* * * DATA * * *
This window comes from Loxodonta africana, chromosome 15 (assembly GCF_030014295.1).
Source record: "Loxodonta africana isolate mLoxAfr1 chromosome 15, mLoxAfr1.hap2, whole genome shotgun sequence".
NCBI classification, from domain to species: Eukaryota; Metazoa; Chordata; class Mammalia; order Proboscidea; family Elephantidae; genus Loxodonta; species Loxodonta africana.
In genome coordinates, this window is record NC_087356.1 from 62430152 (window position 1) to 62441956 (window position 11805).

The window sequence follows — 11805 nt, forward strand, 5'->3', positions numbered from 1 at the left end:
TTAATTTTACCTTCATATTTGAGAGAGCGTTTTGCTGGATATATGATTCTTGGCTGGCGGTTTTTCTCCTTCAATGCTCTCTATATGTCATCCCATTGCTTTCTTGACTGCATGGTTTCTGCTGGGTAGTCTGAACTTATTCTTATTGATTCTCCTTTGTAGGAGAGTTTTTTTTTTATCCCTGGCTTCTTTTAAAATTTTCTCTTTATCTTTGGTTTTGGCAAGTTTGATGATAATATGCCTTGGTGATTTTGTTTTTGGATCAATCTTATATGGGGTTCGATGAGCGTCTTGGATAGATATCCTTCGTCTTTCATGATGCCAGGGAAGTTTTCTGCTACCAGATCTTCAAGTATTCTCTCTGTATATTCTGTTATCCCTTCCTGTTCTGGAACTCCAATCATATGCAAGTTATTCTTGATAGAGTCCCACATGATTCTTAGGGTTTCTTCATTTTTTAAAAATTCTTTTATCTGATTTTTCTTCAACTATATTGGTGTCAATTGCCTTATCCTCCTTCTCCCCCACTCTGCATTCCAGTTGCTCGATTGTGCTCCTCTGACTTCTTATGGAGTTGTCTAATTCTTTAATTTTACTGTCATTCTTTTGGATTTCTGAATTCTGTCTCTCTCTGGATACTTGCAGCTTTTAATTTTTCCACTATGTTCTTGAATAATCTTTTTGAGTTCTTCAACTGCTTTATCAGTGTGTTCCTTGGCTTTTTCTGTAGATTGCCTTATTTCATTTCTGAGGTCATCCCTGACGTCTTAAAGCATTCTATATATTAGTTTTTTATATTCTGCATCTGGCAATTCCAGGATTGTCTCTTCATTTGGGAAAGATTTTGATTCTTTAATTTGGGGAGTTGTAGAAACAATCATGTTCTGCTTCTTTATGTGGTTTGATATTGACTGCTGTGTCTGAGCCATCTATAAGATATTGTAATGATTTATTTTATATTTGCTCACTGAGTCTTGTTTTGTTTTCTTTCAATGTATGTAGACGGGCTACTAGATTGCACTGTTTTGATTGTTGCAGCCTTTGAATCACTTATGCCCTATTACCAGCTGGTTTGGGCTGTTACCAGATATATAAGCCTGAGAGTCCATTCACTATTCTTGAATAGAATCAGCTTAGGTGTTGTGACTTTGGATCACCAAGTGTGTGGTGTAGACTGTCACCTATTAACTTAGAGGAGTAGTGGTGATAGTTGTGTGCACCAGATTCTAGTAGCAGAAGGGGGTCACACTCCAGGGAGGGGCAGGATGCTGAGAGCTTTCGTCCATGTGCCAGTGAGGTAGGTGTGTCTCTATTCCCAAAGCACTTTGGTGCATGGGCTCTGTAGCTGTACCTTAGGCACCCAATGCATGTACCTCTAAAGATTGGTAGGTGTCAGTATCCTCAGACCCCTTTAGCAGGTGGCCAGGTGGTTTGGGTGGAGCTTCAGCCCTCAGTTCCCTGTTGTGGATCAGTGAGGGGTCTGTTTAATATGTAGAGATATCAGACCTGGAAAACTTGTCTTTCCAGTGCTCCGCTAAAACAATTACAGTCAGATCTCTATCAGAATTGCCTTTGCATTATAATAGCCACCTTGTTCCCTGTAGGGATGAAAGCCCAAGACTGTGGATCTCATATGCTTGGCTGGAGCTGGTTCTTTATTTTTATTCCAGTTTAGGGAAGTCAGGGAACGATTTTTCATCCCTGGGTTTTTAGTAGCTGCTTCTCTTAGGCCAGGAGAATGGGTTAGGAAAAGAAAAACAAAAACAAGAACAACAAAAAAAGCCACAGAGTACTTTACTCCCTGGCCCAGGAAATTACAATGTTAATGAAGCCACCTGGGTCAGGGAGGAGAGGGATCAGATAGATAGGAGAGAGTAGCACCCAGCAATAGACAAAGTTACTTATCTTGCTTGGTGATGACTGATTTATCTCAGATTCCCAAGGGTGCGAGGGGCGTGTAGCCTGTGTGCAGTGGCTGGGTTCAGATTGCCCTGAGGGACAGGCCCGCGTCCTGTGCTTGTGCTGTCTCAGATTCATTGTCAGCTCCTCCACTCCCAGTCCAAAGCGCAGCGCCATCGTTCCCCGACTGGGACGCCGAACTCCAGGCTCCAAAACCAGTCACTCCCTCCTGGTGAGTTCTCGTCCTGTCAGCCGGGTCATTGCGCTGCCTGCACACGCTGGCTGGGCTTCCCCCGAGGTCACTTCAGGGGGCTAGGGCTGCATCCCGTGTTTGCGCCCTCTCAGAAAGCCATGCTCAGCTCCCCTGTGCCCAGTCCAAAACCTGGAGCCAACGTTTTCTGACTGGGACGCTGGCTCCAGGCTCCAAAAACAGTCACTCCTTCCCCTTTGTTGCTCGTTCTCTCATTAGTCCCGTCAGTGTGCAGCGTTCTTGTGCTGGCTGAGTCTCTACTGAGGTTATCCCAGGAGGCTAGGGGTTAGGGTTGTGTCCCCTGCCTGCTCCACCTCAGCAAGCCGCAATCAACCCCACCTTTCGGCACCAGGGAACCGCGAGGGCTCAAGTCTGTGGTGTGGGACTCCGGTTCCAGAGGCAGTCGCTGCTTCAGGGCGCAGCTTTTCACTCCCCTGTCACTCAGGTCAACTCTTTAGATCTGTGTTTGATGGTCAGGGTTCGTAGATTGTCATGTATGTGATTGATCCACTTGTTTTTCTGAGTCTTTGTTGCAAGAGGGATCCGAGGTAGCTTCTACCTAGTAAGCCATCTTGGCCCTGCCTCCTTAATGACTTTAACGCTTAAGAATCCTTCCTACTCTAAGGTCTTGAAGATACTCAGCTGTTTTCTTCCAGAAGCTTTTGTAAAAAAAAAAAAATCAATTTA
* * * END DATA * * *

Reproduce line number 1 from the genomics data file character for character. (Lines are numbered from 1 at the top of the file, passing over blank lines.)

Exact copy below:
This window comes from Loxodonta africana, chromosome 15 (assembly GCF_030014295.1).